This study was designed to investigate the possibility of sex and age differences in the insulin-blood pressure relationship in a general Japanese population with a wide age range. Fasting serum insulin, lipids, plasma glucose, blood pressure and anthropometric measurements were made on 1,537 men and 843 women aged 16 to 65 years. Of the 2,380 subjects in the present analysis, 290 (184 men, 106 women) were hypertensive. When divided into four age groups (16 to 17, 21 to 22, 30 to 49 and 50 to 65 years), the male hypertensive subjects were found to have significantly higher fasting insulin levels, triglycerides levels and body mass index and lower glucose/insulin ratios than normotensive male subjects in all age groups. In the women, there was no significant difference in serum insulin levels or glucose insulin ratios between the hypertensive and normotensive groups in any age group. Simple correlation analysis showed that blood pressure was statistically significantly correlated with serum insulin levels and body mass index in the men in all age groups. In women, the correlation between blood pressure and serum insulin was insignificant in the 21- to 22-year-old age group. In men but not women, multivariate analysis showed that blood pressure was significantly and independently correlated with fasting serum insulin levels. The results of this study suggests the existence of sex and age differences in the insulin-blood pressure relationship in a Japanese population.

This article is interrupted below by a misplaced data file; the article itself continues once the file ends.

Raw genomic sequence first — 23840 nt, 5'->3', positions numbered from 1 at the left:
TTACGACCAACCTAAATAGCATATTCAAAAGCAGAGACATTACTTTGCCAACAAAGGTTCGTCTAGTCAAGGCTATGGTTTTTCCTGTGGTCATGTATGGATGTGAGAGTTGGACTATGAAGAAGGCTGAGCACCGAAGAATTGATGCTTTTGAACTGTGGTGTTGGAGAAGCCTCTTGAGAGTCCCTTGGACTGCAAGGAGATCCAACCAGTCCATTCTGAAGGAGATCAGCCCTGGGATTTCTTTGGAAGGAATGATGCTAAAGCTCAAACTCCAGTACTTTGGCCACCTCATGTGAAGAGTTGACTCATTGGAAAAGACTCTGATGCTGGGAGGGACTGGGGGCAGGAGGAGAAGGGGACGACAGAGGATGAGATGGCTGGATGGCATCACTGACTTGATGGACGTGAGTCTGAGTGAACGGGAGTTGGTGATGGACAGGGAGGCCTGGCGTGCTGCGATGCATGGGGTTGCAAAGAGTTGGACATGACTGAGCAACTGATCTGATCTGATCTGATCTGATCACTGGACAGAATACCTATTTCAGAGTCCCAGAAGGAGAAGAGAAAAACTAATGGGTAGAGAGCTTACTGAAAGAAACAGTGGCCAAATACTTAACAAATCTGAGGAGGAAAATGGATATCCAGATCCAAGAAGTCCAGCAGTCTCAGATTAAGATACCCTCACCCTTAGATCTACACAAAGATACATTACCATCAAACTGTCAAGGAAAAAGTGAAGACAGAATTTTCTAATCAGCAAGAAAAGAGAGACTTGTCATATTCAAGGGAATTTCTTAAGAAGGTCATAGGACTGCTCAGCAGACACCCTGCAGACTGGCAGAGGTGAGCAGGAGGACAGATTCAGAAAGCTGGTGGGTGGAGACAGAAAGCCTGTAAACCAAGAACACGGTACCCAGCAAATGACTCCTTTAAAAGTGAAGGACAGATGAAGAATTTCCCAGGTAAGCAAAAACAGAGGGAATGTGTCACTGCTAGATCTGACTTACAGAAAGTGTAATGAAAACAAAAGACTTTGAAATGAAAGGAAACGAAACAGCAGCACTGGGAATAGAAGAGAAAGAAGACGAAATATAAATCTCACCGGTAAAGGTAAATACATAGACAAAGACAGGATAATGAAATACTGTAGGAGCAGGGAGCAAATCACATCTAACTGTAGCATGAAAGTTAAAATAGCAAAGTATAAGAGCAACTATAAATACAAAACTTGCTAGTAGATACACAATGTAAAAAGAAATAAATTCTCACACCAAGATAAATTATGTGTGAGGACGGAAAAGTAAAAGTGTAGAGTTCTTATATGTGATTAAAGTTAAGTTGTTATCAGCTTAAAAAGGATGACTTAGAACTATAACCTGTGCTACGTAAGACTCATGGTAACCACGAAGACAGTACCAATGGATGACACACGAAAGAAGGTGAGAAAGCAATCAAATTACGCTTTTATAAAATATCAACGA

ASJC Scopus subject areas
- Internal Medicine
- Cardiology and Cardiovascular Medicine